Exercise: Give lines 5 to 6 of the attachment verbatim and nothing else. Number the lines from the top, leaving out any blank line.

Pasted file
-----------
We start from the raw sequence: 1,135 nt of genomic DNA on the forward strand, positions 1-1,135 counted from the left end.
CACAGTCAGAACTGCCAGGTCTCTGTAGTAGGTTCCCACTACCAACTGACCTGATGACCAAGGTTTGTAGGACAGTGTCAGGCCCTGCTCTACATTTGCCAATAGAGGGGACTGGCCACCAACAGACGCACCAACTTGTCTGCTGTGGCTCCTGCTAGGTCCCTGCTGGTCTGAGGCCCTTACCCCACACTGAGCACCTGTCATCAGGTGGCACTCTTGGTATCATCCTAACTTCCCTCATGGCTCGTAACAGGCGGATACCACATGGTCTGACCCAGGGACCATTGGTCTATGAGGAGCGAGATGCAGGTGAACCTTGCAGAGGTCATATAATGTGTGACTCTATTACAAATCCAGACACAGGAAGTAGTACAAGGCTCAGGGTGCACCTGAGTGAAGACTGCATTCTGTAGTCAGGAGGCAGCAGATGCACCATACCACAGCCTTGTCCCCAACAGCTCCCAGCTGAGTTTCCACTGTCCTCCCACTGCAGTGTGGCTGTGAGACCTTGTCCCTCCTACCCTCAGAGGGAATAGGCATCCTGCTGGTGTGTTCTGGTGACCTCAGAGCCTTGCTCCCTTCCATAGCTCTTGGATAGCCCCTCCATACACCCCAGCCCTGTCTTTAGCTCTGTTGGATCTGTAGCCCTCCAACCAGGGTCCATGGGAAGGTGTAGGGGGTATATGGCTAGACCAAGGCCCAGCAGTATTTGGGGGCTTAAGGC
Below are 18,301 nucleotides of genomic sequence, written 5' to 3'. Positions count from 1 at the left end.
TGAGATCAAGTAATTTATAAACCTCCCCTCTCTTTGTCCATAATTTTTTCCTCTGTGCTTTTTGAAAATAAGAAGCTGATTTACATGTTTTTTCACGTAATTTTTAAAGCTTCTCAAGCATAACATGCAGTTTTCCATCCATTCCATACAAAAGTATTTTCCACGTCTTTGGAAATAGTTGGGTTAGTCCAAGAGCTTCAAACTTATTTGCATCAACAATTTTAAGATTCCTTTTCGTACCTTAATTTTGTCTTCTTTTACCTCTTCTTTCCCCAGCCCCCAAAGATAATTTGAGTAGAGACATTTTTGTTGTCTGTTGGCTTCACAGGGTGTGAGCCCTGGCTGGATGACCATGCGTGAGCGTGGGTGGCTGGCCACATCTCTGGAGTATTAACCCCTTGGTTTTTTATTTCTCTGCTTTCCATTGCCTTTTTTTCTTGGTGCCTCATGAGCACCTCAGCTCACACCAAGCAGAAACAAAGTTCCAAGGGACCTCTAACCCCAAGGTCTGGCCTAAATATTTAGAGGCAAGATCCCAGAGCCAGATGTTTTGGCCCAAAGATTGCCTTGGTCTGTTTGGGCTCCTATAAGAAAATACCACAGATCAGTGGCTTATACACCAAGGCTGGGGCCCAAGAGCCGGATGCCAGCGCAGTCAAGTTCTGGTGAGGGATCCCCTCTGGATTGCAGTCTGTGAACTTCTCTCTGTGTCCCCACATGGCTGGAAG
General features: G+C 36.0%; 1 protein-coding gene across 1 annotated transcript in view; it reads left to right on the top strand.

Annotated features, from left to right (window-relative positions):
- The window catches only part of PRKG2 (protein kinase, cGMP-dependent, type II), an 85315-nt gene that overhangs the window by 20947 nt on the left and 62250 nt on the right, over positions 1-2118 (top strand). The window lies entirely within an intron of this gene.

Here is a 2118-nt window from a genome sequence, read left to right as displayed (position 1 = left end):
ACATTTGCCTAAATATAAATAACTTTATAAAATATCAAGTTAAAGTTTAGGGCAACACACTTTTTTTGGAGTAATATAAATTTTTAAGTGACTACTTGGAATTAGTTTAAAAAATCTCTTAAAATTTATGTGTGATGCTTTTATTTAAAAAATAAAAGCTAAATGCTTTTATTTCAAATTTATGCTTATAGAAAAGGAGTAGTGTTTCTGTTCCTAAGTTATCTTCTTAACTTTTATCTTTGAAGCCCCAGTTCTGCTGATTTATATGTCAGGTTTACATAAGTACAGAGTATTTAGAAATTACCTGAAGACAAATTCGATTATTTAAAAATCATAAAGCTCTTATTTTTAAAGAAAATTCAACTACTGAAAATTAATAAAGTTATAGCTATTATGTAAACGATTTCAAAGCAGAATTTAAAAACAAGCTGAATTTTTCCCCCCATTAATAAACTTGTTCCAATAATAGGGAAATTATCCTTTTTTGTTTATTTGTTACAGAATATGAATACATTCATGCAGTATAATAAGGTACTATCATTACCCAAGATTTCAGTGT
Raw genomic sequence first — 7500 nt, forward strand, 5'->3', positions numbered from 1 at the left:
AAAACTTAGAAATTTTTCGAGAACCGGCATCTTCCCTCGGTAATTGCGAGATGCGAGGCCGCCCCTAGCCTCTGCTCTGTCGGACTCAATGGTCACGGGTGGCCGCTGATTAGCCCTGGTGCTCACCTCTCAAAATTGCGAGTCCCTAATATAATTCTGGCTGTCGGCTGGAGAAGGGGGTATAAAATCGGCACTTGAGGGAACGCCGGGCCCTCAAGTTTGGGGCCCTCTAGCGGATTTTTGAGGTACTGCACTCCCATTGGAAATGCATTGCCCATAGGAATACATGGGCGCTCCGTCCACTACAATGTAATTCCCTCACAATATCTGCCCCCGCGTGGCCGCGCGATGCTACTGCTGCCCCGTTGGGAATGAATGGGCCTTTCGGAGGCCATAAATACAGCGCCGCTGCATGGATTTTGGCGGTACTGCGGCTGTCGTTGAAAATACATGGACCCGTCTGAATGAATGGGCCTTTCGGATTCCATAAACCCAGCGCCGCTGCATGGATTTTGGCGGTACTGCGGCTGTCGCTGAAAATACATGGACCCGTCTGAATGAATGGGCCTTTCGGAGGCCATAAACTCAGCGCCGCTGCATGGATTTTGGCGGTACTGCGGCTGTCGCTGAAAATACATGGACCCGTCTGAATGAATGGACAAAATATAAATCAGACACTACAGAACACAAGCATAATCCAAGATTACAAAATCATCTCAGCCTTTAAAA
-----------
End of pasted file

General features: G+C 36.0%; 1 protein-coding gene across 1 annotated transcript in view; it reads left to right on the top strand.

Annotated features, from left to right (window-relative positions):